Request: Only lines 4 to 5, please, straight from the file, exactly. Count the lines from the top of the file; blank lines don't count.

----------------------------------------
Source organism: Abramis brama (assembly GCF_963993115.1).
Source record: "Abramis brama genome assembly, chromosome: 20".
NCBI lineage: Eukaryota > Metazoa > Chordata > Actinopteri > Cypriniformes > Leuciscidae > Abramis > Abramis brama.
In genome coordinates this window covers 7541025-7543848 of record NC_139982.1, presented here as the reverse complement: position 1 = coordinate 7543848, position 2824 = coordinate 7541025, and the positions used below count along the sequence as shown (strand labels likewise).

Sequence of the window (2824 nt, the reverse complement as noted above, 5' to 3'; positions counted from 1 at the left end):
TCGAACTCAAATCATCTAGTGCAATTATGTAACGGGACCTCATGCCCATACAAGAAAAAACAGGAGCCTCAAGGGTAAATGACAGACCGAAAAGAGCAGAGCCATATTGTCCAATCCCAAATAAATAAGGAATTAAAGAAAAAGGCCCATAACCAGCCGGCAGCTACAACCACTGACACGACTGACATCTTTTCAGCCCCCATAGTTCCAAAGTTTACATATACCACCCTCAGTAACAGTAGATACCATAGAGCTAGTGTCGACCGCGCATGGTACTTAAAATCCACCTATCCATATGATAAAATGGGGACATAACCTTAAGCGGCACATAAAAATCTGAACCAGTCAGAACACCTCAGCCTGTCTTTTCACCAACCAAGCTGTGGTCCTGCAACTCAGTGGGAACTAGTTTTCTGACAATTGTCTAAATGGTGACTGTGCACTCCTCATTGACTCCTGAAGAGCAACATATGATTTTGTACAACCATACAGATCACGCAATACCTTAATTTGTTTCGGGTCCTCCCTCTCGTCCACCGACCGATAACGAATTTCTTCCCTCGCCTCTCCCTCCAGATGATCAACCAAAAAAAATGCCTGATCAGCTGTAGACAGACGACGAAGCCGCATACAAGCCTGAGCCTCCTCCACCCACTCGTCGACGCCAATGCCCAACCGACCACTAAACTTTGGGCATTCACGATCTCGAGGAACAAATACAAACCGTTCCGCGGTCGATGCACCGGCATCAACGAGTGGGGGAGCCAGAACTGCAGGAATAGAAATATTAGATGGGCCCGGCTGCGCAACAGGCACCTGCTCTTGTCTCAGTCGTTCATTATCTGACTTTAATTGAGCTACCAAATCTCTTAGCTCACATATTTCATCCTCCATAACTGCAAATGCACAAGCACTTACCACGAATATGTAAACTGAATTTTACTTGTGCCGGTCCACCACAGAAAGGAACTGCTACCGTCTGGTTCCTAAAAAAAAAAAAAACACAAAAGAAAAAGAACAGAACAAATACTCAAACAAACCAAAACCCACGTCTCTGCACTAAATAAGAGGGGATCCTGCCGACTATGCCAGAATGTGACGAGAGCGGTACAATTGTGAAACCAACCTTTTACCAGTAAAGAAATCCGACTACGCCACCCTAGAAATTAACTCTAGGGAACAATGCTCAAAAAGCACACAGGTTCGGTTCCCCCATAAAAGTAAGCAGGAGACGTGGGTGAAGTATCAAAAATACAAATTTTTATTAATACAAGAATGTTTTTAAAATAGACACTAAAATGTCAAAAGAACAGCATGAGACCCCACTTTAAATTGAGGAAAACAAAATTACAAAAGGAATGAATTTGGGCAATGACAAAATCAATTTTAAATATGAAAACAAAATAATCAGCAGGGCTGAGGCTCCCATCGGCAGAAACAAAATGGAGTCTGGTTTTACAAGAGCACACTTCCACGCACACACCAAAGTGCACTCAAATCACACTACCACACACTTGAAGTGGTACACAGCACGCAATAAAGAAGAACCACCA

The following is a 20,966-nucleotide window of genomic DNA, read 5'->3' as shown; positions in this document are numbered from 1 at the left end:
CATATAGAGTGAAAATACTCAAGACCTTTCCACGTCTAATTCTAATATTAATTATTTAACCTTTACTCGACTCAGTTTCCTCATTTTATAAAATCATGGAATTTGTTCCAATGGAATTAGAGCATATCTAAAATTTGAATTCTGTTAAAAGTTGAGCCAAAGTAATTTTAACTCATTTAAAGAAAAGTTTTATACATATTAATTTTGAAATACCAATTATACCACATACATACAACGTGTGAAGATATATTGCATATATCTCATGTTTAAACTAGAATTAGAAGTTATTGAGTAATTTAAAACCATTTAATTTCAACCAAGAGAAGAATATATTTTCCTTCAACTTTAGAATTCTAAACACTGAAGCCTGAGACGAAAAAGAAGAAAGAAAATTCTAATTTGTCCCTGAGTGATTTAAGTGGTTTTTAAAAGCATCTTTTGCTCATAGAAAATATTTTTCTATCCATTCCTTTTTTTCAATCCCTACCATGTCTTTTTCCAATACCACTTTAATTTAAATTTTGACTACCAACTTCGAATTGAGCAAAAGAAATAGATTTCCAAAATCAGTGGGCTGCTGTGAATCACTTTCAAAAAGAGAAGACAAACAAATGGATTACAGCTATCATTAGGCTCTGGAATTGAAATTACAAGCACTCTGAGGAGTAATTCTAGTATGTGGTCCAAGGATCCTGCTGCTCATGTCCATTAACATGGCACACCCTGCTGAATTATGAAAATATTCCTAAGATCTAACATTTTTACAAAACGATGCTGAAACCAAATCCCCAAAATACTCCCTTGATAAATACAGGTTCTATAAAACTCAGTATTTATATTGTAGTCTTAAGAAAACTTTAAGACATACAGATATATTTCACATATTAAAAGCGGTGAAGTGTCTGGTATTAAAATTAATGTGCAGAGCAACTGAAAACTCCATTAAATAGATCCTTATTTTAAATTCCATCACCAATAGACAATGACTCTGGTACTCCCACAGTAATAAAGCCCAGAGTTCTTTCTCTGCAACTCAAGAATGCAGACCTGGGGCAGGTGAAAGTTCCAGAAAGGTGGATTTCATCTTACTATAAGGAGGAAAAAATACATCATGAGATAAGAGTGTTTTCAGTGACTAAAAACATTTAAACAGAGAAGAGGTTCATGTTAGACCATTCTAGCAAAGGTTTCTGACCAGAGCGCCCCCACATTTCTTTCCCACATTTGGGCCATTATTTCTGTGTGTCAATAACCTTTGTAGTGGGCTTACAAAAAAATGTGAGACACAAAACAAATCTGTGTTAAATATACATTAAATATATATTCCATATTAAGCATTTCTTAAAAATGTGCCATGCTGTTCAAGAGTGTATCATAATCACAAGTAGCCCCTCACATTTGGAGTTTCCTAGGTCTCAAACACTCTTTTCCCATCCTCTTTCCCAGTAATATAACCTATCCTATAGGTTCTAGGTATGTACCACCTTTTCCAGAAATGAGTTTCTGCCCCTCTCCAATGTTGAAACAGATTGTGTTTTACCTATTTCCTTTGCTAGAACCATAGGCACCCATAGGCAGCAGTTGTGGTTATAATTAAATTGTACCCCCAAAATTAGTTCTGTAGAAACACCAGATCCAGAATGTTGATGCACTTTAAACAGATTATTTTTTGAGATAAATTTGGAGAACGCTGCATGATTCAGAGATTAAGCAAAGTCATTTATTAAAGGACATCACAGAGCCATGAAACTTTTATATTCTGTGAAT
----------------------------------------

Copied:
In genome coordinates this window covers 7541025-7543848 of record NC_139982.1, presented here as the reverse complement: position 1 = coordinate 7543848, position 2824 = coordinate 7541025, and the positions used below count along the sequence as shown (strand labels likewise).

Sequence of the window (2824 nt, the reverse complement as noted above, 5' to 3'; positions counted from 1 at the left end):